He described the trauma as a "collective experience" that actually made virtual canvassing more personable.
"We were missing human connection," Bowman explained. "So that made a phone call that much more powerful, you know, making a call and connecting with someone and not talking about the campaign and not asking for money, but asking people, 'How are [you] doing?'"
For younger candidates, the transition has been fairly smooth. Already tech savvy, having to adjust to a digital campaign was a welcome challenge.
Jake Tonkel is running for San José City Council (District 6) in California. Although his campaign relied heavily on door knocking, he had a strong social media presence from the beginning. But as California began shutting down, he too had to pivot from his traditional grassroots outreach techniques.
"We made a really quick decision that now it's about getting resources to the community," Tonkel told ABC News. "It went from resource engagements to education, and then jumping into volunteer work."
Tonkel struggles with building trust with people he has never met. Before the pandemic, his team decided against doing many live videos, but as that is one of the only ways to communicate these days, his position changed.
"Now we're trying to make it more engaging and more entertaining and a bit more concrete," he explained. "I'm excited about how we've been able to take my personality and build it into our social media platform."
As the world moves into a new coronavirus-laced era, successful community outreach will inevitably continue to transform.
Under normal circumstances, the basic steps to running a successful campaign are figuring out what motivates a candidate to run, building a platform and a strong team, understanding what drives voters and finding donors. But nothing is normal during a pandemic.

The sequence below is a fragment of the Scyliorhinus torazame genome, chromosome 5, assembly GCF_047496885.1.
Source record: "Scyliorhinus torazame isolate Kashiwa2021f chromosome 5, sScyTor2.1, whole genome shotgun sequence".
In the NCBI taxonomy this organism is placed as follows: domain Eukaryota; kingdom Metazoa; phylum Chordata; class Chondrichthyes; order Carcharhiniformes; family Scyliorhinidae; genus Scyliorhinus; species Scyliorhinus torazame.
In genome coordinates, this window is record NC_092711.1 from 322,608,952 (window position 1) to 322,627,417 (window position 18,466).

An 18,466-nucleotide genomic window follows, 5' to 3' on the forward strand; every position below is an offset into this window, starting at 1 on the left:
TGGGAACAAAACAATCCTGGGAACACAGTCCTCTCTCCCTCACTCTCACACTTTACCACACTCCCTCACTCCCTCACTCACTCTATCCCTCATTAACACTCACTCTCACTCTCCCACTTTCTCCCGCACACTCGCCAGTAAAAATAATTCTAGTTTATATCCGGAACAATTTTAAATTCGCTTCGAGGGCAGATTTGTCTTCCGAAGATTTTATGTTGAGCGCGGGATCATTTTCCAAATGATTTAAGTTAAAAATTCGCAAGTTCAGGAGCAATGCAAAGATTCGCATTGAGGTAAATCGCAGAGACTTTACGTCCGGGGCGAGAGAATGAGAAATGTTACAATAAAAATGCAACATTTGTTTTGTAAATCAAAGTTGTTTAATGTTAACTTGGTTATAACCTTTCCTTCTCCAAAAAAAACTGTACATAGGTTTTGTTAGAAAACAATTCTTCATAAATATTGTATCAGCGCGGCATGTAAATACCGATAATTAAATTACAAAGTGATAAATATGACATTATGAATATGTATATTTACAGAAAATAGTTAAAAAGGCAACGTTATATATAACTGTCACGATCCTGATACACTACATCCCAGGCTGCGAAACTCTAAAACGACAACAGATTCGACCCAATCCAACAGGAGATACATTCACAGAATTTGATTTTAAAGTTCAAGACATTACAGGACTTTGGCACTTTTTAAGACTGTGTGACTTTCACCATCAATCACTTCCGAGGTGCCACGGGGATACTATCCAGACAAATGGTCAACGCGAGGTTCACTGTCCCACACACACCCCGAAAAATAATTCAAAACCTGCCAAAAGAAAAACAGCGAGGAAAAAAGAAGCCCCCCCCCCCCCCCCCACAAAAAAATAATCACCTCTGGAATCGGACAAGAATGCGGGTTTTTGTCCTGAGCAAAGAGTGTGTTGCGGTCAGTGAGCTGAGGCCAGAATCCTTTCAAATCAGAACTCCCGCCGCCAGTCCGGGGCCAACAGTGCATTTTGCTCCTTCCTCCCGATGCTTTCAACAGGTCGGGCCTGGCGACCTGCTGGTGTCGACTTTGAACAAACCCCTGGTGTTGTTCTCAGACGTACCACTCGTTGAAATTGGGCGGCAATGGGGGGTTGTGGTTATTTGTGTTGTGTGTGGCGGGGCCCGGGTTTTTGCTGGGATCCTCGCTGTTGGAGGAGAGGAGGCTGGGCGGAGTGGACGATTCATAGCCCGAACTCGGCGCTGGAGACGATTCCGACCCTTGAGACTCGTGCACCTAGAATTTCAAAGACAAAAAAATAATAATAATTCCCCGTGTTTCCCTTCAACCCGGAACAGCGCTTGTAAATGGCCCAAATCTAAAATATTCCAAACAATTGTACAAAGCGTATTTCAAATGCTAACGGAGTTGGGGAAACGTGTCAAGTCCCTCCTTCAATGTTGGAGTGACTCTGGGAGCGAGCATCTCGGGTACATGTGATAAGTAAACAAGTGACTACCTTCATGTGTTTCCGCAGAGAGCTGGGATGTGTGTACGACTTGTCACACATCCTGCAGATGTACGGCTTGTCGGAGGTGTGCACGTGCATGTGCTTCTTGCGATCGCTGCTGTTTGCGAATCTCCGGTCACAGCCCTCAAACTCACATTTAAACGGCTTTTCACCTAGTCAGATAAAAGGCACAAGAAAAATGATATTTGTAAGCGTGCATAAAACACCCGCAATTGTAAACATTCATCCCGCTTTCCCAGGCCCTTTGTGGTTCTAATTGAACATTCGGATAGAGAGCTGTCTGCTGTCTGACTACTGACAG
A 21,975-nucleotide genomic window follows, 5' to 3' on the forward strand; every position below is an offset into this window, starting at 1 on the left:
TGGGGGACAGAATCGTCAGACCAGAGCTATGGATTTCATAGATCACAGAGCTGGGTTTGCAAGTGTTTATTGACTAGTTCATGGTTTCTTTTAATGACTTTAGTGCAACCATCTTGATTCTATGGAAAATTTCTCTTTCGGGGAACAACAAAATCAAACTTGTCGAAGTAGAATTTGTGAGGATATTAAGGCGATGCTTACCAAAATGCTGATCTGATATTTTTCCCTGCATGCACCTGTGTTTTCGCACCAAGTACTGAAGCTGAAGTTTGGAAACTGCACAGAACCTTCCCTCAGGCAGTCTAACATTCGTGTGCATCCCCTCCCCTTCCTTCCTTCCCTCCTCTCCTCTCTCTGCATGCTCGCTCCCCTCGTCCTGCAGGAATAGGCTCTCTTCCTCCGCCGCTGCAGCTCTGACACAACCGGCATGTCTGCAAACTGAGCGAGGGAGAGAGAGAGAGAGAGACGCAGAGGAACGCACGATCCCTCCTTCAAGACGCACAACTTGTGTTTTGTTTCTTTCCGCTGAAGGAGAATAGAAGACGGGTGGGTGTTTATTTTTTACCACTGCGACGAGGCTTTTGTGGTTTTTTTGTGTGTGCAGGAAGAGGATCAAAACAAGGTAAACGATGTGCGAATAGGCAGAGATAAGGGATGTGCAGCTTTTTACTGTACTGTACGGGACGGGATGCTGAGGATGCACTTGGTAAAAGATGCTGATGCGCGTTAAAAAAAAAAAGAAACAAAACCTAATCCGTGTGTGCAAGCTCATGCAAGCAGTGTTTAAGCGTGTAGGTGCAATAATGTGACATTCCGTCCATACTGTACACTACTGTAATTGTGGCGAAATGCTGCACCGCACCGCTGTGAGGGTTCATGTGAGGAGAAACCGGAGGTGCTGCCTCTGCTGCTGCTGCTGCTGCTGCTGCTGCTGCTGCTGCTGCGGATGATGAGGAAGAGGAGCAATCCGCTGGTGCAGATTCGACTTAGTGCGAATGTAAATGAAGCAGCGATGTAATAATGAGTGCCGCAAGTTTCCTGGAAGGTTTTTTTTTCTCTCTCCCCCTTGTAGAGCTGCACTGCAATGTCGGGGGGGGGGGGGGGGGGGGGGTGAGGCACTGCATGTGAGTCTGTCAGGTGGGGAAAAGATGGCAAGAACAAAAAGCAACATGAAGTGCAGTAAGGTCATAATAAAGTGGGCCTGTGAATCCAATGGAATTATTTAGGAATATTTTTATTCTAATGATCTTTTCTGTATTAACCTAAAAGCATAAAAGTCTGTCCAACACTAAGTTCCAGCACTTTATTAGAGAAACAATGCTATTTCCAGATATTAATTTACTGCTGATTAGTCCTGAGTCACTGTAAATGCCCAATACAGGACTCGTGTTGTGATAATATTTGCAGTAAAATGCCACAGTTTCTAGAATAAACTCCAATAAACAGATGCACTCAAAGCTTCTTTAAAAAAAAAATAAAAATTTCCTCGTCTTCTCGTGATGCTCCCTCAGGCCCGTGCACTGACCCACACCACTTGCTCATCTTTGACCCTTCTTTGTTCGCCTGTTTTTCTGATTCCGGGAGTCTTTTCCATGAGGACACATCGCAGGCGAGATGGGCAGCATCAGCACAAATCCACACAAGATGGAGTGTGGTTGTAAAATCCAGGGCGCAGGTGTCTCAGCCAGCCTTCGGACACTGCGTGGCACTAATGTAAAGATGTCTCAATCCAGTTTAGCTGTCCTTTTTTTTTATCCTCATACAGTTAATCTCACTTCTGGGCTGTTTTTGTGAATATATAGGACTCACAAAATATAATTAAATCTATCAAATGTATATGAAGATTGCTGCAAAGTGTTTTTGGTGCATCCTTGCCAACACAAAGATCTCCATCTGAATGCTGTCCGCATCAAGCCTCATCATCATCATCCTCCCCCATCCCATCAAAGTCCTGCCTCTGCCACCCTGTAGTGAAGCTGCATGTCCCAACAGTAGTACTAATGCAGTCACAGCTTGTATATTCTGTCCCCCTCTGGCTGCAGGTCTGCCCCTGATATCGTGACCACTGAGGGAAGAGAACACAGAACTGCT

As of now, there are no more rallies, and many events have been postponed indefinitely. The Democratic Convention was moved from July to August, and it's still up to debate on whether or not delegates will actually attend.
Getting to know people and their problems through personal interactions is why many politicians answer the call for public service, but COVID-19 has taken those encounters away.
"[It] really makes a difference to be in the voters community and [to] be in an iconic location." Lynn Vavreck, a professor of American politics and public policy at UCLA, told ABC News. "[It] helps people feel like the candidate understands their experience."
Although states are beginning to reopen in phases, social distancing measures are still heavily in effect. Safely campaigning face-to-face may not be a possibility before the upcoming November elections.
"[The] electioneering tactics that people use like direct mail, radio advertising, signs in yards, billboards -- all those things are going to stay exactly the same," said Vavreck. "The part that does change is the retail politics, the contact. Candidates are going to have to be really creative about how they make contact with people."